Monday, May 09, 2016
Louis CK's Horace & Pete
One of the things that really winds me up is the lack of decent original content on YouTube. Yes, there are the vloggers, but as far as I can see they're the new Kids' TV. I don't know anyone who watches them, apart from young kids. While they get lots of views, and as a result lots of press coverage, they're only influential to a small group of people - kids. Some of the people who are currently vloggers will go on to do other things when they're older - kids TV examples include Richard Bacon, Ant and Dec, and even Jeremy Irons - but I suspect many won't.
I quite often hear people at YouTube talking about all the great content, but they can never recommend anything that I'd want to watch. If I watch something longer than 5 minutes on YouTube it's probably an old documentary, for example one of Adam Curtis' early ones that some public spirited soul has uploaded.
By contrast, I'm spoilt for choice with great podcasts - Marc Maron's WTF, The Nerdist, Adam Buxton, ReplyAll, Scroobius Pip's Distraction Pieces, RHLSTP, Tech Tent, Talking TV... There's so much great stuff out there. It's easier to do audio only at a budget. These podcasts are usually enthusiasts talking to each other, which works fine in audio, and don't need much in the way of production. They also don't compete with my TV viewing - Night Manager, Line of Duty etc - because I listen when I'm cooking, when I'm on the train etc.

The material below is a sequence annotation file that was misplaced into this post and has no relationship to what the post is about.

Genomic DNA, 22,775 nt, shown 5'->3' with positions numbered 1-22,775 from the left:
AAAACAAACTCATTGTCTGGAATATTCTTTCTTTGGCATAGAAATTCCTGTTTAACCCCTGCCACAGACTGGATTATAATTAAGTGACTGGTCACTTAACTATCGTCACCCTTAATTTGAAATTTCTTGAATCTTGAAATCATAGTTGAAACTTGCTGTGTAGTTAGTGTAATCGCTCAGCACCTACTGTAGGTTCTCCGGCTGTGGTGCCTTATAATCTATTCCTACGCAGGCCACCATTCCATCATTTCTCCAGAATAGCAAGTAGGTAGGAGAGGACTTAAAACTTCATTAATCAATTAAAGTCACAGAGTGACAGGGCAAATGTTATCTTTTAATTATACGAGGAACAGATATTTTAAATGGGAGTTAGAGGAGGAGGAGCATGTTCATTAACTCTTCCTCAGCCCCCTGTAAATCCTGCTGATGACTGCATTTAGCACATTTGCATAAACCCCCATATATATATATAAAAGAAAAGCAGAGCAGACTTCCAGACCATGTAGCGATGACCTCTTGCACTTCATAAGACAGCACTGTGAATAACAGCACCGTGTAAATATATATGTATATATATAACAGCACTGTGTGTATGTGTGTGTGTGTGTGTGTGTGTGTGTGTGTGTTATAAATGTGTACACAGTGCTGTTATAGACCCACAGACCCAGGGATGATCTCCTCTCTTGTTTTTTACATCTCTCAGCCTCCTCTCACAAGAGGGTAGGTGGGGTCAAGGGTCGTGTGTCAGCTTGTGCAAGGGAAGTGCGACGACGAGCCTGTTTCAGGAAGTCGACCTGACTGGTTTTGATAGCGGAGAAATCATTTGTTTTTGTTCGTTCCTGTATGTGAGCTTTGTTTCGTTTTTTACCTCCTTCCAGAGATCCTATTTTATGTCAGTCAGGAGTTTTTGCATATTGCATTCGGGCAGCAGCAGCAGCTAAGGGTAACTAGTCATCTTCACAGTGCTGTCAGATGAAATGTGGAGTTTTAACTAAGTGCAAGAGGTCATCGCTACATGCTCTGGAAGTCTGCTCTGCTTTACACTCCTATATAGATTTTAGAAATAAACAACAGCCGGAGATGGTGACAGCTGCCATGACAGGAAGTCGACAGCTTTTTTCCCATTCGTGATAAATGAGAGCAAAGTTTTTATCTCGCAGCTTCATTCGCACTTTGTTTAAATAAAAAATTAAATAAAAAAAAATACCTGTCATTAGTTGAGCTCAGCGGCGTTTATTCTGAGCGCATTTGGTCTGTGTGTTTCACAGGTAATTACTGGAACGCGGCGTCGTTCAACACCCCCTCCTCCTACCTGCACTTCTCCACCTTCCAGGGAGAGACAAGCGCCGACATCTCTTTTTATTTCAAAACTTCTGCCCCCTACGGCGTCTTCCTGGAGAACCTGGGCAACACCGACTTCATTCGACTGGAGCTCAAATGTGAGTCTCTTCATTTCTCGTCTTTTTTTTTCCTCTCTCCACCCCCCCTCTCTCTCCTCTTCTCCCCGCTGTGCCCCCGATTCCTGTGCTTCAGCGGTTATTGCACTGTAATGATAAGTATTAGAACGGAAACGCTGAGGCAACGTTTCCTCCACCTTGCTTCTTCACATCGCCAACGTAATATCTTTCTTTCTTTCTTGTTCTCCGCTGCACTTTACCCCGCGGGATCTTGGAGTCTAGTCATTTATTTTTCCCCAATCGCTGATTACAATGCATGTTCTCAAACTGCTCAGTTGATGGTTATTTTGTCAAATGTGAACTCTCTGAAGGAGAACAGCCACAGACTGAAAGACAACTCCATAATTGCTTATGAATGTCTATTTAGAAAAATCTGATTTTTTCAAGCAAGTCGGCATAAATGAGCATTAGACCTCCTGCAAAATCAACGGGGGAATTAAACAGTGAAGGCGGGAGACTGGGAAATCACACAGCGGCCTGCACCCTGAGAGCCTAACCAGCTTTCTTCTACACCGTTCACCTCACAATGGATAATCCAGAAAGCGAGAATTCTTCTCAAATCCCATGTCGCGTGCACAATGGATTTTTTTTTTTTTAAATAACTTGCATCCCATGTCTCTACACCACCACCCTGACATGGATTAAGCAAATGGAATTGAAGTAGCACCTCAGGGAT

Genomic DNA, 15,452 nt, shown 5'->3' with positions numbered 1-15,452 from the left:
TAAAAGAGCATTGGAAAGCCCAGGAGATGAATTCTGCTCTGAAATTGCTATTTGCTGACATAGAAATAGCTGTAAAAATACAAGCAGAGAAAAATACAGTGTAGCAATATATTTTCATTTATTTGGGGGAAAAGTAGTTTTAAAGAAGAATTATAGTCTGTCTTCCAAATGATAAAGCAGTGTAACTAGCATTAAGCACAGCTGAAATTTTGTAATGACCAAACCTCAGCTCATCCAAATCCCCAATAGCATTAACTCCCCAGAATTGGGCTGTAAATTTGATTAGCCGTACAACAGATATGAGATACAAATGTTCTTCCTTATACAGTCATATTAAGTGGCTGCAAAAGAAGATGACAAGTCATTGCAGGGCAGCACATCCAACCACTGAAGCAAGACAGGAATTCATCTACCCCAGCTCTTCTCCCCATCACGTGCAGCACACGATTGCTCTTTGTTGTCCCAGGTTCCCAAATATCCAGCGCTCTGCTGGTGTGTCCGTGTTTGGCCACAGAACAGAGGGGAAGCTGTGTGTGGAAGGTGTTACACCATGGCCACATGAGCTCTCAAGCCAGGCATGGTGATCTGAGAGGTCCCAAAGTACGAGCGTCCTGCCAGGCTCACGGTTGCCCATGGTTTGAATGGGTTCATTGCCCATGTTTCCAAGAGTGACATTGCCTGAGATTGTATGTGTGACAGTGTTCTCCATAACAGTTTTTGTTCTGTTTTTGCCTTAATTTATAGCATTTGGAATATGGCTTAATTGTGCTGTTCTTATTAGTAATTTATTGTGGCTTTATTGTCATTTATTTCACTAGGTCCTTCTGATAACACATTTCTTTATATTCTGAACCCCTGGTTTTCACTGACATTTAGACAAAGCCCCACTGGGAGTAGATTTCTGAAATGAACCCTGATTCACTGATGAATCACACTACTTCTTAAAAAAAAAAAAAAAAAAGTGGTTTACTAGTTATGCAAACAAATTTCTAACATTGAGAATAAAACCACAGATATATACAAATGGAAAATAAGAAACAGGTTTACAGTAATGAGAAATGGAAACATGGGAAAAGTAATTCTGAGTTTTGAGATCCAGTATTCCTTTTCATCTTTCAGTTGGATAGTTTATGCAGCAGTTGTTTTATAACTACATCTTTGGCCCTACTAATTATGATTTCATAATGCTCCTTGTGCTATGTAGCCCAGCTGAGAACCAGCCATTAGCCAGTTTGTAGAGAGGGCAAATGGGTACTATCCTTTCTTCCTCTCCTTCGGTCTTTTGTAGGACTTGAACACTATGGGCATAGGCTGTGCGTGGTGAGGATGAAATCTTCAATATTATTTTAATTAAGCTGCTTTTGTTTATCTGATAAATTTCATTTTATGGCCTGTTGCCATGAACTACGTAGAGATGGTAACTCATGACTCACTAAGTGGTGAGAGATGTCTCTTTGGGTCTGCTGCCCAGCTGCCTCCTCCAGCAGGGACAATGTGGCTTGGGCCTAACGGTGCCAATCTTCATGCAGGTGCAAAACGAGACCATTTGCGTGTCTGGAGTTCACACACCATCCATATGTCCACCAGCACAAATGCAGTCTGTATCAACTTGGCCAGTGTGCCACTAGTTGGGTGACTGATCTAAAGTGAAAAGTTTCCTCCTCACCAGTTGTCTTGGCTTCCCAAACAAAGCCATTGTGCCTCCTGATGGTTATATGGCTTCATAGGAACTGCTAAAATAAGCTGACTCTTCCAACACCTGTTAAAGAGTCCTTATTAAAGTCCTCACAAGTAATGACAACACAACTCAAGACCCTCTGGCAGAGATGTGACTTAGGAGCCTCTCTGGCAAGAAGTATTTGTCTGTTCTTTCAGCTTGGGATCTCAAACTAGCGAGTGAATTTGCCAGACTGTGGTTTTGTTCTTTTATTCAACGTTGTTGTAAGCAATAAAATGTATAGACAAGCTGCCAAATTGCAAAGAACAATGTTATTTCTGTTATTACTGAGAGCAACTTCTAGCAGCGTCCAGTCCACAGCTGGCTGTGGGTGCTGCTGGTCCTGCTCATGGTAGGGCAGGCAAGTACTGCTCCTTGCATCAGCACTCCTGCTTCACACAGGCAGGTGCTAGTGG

It's now looking like there might be more independent video aimed at an older age group. Since January, Louis CK has been filming and releasing episodes of his new show Horace & Pete on his site. It's a sitcom set in a bar, but more inspired by Abigail's Party than Cheers, and stars Louis and Steve Buscemi as the eponymous characters.
Apparently it cost $500,000 per episode to make, and it's being sold for $5 an episode on Louis's site, or $31 for all ten episodes. (remember that he pioneered the direct sale of his own stand-up film 5 years ago). It was 'dropped' an episode at a time from the start of the year, via an email to site subscribers. It's also likely to be on Netflix or HBO at some point - Louis has the rights to licence it to other people.
It's not a very replicable example - Louis is a big star - but it's interesting to see him making stuff for online release, like Jerry Seinfeld does - with sponsorship - with Comedians in Cars. Maybe if the audiences and advertising grows, and the costs of production come down, lots of my favourite podcasts could become web series, or develop new formats more suited to being watched rather than being listened to.
In the meantime, please tell me what great original content I should be watching on YouTube!